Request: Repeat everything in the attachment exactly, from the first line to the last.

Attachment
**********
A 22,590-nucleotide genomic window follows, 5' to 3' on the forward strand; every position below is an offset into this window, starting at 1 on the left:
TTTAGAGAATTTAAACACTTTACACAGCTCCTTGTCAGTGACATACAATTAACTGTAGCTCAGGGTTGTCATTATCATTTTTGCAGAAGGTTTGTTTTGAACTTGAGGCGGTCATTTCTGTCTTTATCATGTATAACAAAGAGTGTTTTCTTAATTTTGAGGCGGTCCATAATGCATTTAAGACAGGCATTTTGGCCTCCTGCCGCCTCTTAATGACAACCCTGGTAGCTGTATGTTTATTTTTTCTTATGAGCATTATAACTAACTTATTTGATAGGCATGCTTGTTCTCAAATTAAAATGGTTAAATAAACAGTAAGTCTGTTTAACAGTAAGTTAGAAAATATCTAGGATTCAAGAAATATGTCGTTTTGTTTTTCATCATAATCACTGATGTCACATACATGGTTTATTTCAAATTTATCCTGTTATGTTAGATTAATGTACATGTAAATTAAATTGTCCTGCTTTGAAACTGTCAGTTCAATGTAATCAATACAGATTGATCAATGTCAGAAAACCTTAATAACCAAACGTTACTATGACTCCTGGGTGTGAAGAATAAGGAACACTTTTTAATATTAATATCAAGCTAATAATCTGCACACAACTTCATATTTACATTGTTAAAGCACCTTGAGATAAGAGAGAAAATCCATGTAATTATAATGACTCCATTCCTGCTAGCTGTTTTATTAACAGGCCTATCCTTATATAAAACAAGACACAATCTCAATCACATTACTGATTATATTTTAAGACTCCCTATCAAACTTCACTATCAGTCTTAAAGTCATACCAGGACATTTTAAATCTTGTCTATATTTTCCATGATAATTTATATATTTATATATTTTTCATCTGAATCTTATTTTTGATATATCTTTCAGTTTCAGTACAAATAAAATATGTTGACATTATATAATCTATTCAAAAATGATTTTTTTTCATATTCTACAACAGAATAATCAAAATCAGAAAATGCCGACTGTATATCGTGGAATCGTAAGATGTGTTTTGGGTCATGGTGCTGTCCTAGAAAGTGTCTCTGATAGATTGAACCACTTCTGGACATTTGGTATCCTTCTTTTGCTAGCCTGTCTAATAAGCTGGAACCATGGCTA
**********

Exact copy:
A 22,590-nucleotide genomic window follows, 5' to 3' on the forward strand; every position below is an offset into this window, starting at 1 on the left:
TTTAGAGAATTTAAACACTTTACACAGCTCCTTGTCAGTGACATACAATTAACTGTAGCTCAGGGTTGTCATTATCATTTTTGCAGAAGGTTTGTTTTGAACTTGAGGCGGTCATTTCTGTCTTTATCATGTATAACAAAGAGTGTTTTCTTAATTTTGAGGCGGTCCATAATGCATTTAAGACAGGCATTTTGGCCTCCTGCCGCCTCTTAATGACAACCCTGGTAGCTGTATGTTTATTTTTTCTTATGAGCATTATAACTAACTTATTTGATAGGCATGCTTGTTCTCAAATTAAAATGGTTAAATAAACAGTAAGTCTGTTTAACAGTAAGTTAGAAAATATCTAGGATTCAAGAAATATGTCGTTTTGTTTTTCATCATAATCACTGATGTCACATACATGGTTTATTTCAAATTTATCCTGTTATGTTAGATTAATGTACATGTAAATTAAATTGTCCTGCTTTGAAACTGTCAGTTCAATGTAATCAATACAGATTGATCAATGTCAGAAAACCTTAATAACCAAACGTTACTATGACTCCTGGGTGTGAAGAATAAGGAACACTTTTTAATATTAATATCAAGCTAATAATCTGCACACAACTTCATATTTACATTGTTAAAGCACCTTGAGATAAGAGAGAAAATCCATGTAATTATAATGACTCCATTCCTGCTAGCTGTTTTATTAACAGGCCTATCCTTATATAAAACAAGACACAATCTCAATCACATTACTGATTATATTTTAAGACTCCCTATCAAACTTCACTATCAGTCTTAAAGTCATACCAGGACATTTTAAATCTTGTCTATATTTTCCATGATAATTTATATATTTATATATTTTTCATCTGAATCTTATTTTTGATATATCTTTCAGTTTCAGTACAAATAAAATATGTTGACATTATATAATCTATTCAAAAATGATTTTTTTTCATATTCTACAACAGAATAATCAAAATCAGAAAATGCCGACTGTATATCGTGGAATCGTAAGATGTGTTTTGGGTCATGGTGCTGTCCTAGAAAGTGTCTCTGATAGATTGAACCACTTCTGGACATTTGGTATCCTTCTTTTGCTAGCCTGTCTAATAAGCTGGAACCATGGCTA